How do you conduct your Q&A sessions with the audience during a panel discussion at meetings, conferences and conventions? Professional Panel Moderator Kristin Arnold asked this question of Susan Morris, a fantasy author, editor and absurdly frequent panel moderator at GenCon.
Kristin: Susan, how do you conduct your Q&A sessions with the audience?
Susan: So I’ve done it a couple of different ways, and I actually have done panels that are just Q&A as well, and when I do it, it’s just Q&A, and especially if it’s one person. Like I did one with a literary agent on what literary agents are and how to get one, and that was just him, and it was a Q&A. And so I asked him his preference and I gave him a couple of options. My preferred style for that one is to have the audience members write on pieces of paper their questions ahead of time and pass them up at the beginning. And the reason I really like that is that a lot of people have the same question, and it kind of allows me to put a priority on questions.
It also allows me to word the questions in a way that covers the most space and that isn’t offensive and that kind of gets at what they’re actually asking. Because sometimes people ask the question, and because they don’t know the space, they don’t know how to phrase it such to get the answer they want or they’re looking for.
On the panels where it’s multiple speakers, we usually don’t do that, even though sometimes I think that would be good, but because they’ve listened to 30 minutes of speaking already, usually their questions would have changed.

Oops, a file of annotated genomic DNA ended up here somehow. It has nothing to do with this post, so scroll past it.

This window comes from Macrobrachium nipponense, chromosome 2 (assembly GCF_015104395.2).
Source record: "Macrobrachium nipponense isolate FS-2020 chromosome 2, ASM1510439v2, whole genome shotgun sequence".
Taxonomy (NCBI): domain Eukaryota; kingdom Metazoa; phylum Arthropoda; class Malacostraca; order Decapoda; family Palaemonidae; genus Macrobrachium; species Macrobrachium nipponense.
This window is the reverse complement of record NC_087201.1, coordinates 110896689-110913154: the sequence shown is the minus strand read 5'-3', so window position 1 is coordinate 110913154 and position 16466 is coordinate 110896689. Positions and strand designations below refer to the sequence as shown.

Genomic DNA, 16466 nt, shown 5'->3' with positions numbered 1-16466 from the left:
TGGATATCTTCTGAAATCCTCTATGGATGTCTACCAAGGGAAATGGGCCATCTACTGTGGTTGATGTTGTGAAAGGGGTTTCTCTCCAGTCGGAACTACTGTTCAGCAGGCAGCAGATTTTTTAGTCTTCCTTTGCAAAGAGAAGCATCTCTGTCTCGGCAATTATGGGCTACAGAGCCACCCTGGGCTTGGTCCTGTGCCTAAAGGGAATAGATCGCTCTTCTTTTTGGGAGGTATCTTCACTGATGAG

So usually what happens is that I’ll call on someone, and, you know, before I start that section I remind them, “In the form of a question,” and then I’ll call on someone, they ask their question, and the panelists take turns answering. And sometimes only one or two will answer, and that’s good, and we’ll go to someone else and we’ll make sure the other two answer that one. I always keep count in my head to make sure I’m calling on a diverse number of people, and like not all men or something like that. Because I’ve heard that there’s actually an unconscious bias that causes us to call on the same kind of person over and over, so I actually really do keep a count in my head to make sure I’m covering a swathe.
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Kristin Arnold, professional panel moderator, and high stakes meeting facilitator is on a crusade to make all panel discussions informative, interactive, and interesting. Specifically, she wants to help YOU become a better panel moderator. Why? Because 95% of annual meetings have panel discussions – and according to the 2014 Panel Report, it’s a fifty-fifty proposition they are any good at all! Expectations decrease dramatically when your attendees walk in and see the traditional draped head-table with microphones on short stands. There are sooooo many other ways to have a stimulating conversation! So let’s increase the probability of success for your next panel discussion with these resources.
And, you can always go back to the playlist for more Powerful Panel Discussion Tips!